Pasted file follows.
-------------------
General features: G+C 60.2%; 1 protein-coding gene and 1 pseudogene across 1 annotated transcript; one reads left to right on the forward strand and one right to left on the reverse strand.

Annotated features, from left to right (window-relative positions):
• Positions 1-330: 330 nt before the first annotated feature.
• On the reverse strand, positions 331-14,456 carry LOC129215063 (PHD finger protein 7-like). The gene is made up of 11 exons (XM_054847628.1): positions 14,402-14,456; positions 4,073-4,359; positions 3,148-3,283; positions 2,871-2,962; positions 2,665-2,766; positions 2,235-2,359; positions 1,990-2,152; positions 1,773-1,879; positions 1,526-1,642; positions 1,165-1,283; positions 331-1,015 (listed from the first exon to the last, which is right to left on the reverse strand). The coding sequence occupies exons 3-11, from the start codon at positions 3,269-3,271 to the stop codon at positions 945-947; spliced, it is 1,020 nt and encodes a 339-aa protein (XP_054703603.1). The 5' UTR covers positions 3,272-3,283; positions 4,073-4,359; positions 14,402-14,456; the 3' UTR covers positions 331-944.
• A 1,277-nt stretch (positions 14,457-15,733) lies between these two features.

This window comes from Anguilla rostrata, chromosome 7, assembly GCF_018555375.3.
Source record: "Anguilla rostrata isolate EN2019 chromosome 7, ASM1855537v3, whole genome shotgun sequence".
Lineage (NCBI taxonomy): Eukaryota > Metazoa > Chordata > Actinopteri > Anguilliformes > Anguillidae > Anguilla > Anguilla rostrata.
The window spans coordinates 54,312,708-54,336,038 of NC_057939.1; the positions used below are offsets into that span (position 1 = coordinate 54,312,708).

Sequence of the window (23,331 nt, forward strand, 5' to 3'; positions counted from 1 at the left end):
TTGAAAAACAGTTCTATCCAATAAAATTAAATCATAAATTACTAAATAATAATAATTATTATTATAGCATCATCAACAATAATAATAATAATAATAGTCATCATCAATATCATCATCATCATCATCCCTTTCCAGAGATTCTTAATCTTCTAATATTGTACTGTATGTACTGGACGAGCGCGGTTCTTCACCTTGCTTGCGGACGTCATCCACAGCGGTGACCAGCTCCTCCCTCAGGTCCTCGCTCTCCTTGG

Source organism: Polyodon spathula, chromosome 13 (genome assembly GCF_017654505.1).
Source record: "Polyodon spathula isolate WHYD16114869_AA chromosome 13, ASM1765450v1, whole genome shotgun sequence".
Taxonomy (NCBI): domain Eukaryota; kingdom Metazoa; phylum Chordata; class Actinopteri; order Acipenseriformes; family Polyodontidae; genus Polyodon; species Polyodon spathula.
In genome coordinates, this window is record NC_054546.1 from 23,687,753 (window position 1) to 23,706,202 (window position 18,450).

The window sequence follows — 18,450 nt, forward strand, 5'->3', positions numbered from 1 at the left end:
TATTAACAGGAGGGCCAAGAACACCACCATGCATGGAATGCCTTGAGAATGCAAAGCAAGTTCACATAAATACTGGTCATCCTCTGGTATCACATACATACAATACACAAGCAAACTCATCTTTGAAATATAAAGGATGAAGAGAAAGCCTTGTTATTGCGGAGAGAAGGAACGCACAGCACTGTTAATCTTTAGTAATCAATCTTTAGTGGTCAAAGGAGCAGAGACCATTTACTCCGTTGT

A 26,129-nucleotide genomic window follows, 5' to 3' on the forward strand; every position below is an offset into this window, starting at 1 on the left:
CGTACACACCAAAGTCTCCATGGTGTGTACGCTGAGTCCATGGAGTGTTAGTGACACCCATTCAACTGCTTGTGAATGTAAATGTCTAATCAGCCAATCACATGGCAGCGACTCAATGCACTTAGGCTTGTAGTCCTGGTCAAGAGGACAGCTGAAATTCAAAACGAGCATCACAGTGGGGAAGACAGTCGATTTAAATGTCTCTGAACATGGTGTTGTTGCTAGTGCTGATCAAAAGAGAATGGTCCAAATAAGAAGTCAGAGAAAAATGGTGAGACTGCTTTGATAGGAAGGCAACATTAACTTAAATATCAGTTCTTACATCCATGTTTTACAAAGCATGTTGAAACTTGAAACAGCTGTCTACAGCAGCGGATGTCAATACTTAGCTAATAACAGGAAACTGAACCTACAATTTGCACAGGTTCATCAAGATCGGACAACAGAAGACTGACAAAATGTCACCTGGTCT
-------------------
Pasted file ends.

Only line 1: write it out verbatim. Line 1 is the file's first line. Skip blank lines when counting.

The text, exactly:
General features: G+C 60.2%; 1 protein-coding gene and 1 pseudogene across 1 annotated transcript; one reads left to right on the forward strand and one right to left on the reverse strand.